Researchers used data from NASA's WISE observatory to search for advanced alien civilizations. Photo by NASA/JPL
STATE COLLEGE, Pa., April 14 (UPI) -- For more than a year, scientists at NASA and elsewhere have suggested hard evidence of alien life, if it is out there, would be discovered within 20 years. But newly discovered life forms are likely to be primitive. A recent survey of some 100,000 galaxies turned up no evidence of advanced alien civilizations.
Researchers at Penn State University analyzed data from NASA's WISE observatory, a space-based infrared telescope, for data that might suggest the presence of faraway alien empires. Their analysis turned up no sure signs.
"The idea behind our research is that, if an entire galaxy had been colonized by an advanced spacefaring civilization, the energy produced by that civilization's technologies would be detectable in mid-infrared wavelengths -- exactly the radiation that the WISE satellite was designed to detect for other astronomical purposes," lead investigator Jason T. Wright, an assistant professor of astronomy and astrophysics at the Penn State's Center for Exoplanets and Habitable Worlds, explained in a press release.
The idea of using infrared readings as a way to search for alien civilizations was first proposed by the physicist Freeman Dyson. In 1960, Dyson wrote and published a paper in the journal Science titled "Search for Artificial Stellar Sources of Infrared Radiation," in which he theorized that a highly advanced extraterrestrial civilization would use most of its sun's energy. Such energy-harvesting processes, Dyson explained, would limit the amount of visible light expelled outward and increase the levels of infrared radiation.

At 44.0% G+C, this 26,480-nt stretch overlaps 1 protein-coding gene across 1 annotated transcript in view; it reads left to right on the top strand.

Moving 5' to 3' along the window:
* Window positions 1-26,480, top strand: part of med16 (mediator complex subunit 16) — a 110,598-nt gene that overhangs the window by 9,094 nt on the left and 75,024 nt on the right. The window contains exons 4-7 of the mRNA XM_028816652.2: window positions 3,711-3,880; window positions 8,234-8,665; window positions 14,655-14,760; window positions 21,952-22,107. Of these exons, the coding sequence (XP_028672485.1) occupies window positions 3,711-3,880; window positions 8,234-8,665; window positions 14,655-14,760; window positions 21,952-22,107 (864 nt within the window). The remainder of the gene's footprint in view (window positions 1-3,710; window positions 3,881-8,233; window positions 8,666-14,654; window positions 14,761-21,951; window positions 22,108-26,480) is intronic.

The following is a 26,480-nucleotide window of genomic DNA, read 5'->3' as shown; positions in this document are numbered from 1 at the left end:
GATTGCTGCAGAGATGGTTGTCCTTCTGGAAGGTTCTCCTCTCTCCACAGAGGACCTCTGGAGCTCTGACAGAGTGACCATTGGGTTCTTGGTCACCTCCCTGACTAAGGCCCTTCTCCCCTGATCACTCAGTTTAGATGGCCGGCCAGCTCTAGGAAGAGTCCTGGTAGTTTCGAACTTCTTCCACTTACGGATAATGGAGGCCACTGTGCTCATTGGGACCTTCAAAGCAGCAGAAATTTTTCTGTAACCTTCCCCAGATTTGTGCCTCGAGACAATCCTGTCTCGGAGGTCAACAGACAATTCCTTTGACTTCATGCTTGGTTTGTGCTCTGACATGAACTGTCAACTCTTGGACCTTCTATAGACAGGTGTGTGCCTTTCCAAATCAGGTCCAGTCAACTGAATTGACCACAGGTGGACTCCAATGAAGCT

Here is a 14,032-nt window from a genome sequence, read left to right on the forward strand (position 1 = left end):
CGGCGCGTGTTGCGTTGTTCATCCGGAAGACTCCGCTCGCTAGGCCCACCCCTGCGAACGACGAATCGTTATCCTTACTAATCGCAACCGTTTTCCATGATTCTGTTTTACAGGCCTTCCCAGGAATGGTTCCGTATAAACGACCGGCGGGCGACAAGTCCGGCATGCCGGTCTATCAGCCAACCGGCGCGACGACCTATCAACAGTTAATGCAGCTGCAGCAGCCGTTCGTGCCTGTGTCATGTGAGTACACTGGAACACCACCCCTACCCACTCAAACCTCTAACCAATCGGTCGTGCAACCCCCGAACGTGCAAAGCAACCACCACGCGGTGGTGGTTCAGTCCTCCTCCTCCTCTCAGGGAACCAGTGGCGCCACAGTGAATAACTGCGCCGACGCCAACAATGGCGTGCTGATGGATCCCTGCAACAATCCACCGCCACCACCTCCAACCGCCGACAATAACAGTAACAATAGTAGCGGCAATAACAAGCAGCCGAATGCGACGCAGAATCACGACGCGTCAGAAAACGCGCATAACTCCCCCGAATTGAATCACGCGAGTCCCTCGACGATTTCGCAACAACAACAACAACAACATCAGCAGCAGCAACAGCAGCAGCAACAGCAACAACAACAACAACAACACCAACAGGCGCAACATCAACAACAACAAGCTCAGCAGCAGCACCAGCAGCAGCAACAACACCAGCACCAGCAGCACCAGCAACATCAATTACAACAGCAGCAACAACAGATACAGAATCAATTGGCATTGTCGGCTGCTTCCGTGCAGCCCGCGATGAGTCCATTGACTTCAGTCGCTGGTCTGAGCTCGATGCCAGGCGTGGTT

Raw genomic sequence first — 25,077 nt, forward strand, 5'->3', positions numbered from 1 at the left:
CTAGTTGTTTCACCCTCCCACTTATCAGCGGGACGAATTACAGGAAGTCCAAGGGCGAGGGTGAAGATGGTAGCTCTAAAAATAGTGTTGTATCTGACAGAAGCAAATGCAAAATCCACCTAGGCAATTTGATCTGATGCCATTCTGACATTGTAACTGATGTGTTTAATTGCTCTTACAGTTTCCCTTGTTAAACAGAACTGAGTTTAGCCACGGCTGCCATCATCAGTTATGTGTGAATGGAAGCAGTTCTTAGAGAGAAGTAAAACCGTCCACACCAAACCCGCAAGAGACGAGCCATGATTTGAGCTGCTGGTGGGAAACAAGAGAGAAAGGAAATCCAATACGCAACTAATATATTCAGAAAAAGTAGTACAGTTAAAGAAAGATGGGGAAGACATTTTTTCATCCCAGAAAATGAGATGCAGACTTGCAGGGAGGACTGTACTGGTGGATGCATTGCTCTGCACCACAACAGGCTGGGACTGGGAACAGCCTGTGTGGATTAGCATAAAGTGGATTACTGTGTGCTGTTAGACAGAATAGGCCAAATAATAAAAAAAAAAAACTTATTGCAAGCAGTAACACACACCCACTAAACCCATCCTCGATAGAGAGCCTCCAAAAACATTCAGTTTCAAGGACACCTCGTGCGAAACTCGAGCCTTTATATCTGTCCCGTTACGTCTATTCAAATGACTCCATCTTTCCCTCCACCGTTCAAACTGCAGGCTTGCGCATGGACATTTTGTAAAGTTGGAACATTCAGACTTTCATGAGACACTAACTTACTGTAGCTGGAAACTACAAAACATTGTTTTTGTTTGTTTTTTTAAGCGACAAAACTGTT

It wasn't until recently that data collected by NASA's WISE satellite finally made testing Dyson's theory possible.
"Whether an advanced spacefaring civilization uses the large amounts of energy from its galaxy's stars to power computers, space flight, communication, or something we can't yet imagine, fundamental thermodynamics tells us that this energy must be radiated away as heat in the mid-infrared wavelengths," Wright said. "This same basic physics causes your computer to radiate heat while it is turned on."
While the analysis turned up no obvious signs of alien empires, it did highlight 50 galaxies featuring unusually high levels of mid-infrared radiation. Researchers plan on following up their findings with explorations into the causes (natural astronomical processes, most likely) of such anomalies.
"This research is a significant expansion of earlier work in this area," concluded Brendan Mullan, director of the Buhl Planetarium at Pittsburgh's Carnegie Science Center. "The only previous study of civilizations in other galaxies looked at only 100 or so galaxies, and wasn't looking for the heat they emit. This is new ground."
The new survey will be published in the April 15 issue of the Astrophysical Journal.